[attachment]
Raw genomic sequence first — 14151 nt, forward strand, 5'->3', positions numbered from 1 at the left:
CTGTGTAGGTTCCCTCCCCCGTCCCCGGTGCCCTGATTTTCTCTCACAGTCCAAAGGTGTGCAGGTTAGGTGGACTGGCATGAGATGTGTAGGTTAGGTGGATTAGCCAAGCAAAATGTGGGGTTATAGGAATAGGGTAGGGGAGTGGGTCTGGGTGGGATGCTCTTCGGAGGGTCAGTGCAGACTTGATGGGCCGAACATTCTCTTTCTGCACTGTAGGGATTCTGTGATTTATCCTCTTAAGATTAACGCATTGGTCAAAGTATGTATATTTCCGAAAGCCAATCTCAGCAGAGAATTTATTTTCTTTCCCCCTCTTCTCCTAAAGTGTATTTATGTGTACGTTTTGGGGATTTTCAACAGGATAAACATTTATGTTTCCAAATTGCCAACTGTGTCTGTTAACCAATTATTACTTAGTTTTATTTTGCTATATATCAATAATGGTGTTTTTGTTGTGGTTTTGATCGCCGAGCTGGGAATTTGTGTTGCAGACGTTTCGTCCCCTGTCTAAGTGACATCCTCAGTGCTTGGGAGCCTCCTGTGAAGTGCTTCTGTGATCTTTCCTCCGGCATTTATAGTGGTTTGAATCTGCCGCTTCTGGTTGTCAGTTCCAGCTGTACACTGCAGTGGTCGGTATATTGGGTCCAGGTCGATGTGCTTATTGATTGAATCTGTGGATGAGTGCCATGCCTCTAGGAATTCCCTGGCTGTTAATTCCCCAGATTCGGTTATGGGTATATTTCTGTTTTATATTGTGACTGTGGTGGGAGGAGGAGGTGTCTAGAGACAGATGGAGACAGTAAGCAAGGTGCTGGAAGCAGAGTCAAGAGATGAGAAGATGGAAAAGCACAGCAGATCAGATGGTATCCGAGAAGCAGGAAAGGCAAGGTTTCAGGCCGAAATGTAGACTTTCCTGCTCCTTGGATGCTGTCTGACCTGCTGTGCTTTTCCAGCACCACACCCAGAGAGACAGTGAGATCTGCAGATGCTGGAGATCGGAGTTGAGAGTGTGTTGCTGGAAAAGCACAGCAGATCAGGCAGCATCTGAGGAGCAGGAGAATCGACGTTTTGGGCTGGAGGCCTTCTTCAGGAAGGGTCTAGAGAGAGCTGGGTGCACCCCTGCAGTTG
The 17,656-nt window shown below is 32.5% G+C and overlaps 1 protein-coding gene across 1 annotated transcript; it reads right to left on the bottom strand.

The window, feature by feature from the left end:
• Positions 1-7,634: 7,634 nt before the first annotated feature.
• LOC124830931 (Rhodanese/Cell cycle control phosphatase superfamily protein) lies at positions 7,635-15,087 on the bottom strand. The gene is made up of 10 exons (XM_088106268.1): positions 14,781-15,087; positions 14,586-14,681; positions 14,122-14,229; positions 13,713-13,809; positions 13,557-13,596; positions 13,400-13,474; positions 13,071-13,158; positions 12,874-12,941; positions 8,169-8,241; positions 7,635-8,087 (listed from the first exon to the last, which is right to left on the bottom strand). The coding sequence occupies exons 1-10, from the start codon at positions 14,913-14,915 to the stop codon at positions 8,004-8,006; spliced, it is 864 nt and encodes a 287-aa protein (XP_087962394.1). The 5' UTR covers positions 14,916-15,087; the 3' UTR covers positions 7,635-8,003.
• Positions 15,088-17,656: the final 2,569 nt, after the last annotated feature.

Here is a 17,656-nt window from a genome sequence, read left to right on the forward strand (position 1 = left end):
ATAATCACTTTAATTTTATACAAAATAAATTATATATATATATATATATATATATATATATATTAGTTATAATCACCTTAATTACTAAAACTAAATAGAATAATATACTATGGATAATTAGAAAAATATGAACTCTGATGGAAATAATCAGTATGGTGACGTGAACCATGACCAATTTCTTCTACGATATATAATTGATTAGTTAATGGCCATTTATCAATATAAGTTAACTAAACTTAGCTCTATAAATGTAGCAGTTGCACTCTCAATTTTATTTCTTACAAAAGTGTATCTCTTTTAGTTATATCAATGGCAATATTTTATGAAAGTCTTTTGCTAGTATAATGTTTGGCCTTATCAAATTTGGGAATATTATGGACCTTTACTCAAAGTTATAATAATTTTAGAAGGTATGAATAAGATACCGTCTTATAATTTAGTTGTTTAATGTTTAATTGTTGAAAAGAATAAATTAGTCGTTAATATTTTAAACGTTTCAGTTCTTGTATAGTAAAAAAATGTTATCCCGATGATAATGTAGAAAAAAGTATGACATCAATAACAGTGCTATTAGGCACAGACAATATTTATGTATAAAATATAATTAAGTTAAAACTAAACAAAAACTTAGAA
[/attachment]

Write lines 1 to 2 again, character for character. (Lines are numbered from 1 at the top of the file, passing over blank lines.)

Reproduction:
Raw genomic sequence first — 14151 nt, forward strand, 5'->3', positions numbered from 1 at the left:
CTGTGTAGGTTCCCTCCCCCGTCCCCGGTGCCCTGATTTTCTCTCACAGTCCAAAGGTGTGCAGGTTAGGTGGACTGGCATGAGATGTGTAGGTTAGGTGGATTAGCCAAGCAAAATGTGGGGTTATAGGAATAGGGTAGGGGAGTGGGTCTGGGTGGGATGCTCTTCGGAGGGTCAGTGCAGACTTGATGGGCCGAACATTCTCTTTCTGCACTGTAGGGATTCTGTGATTTATCCTCTTAAGATTAACGCATTGGTCAAAGTATGTATATTTCCGAAAGCCAATCTCAGCAGAGAATTTATTTTCTTTCCCCCTCTTCTCCTAAAGTGTATTTATGTGTACGTTTTGGGGATTTTCAACAGGATAAACATTTATGTTTCCAAATTGCCAACTGTGTCTGTTAACCAATTATTACTTAGTTTTATTTTGCTATATATCAATAATGGTGTTTTTGTTGTGGTTTTGATCGCCGAGCTGGGAATTTGTGTTGCAGACGTTTCGTCCCCTGTCTAAGTGACATCCTCAGTGCTTGGGAGCCTCCTGTGAAGTGCTTCTGTGATCTTTCCTCCGGCATTTATAGTGGTTTGAATCTGCCGCTTCTGGTTGTCAGTTCCAGCTGTACACTGCAGTGGTCGGTATATTGGGTCCAGGTCGATGTGCTTATTGATTGAATCTGTGGATGAGTGCCATGCCTCTAGGAATTCCCTGGCTGTTAATTCCCCAGATTCGGTTATGGGTATATTTCTGTTTTATATTGTGACTGTGGTGGGAGGAGGAGGTGTCTAGAGACAGATGGAGACAGTAAGCAAGGTGCTGGAAGCAGAGTCAAGAGATGAGAAGATGGAAAAGCACAGCAGATCAGATGGTATCCGAGAAGCAGGAAAGGCAAGGTTTCAGGCCGAAATGTAGACTTTCCTGCTCCTTGGATGCTGTCTGACCTGCTGTGCTTTTCCAGCACCACACCCAGAGAGACAGTGAGATCTGCAGATGCTGGAGATCGGAGTTGAGAGTGTGTTGCTGGAAAAGCACAGCAGATCAGGCAGCATCTGAGGAGCAGGAGAATCGACGTTTTGGGCTGGAGGCCTTCTTCAGGAAGGGTCTAGAGAGAGCTGGGTGCACCCCTGCAGTTG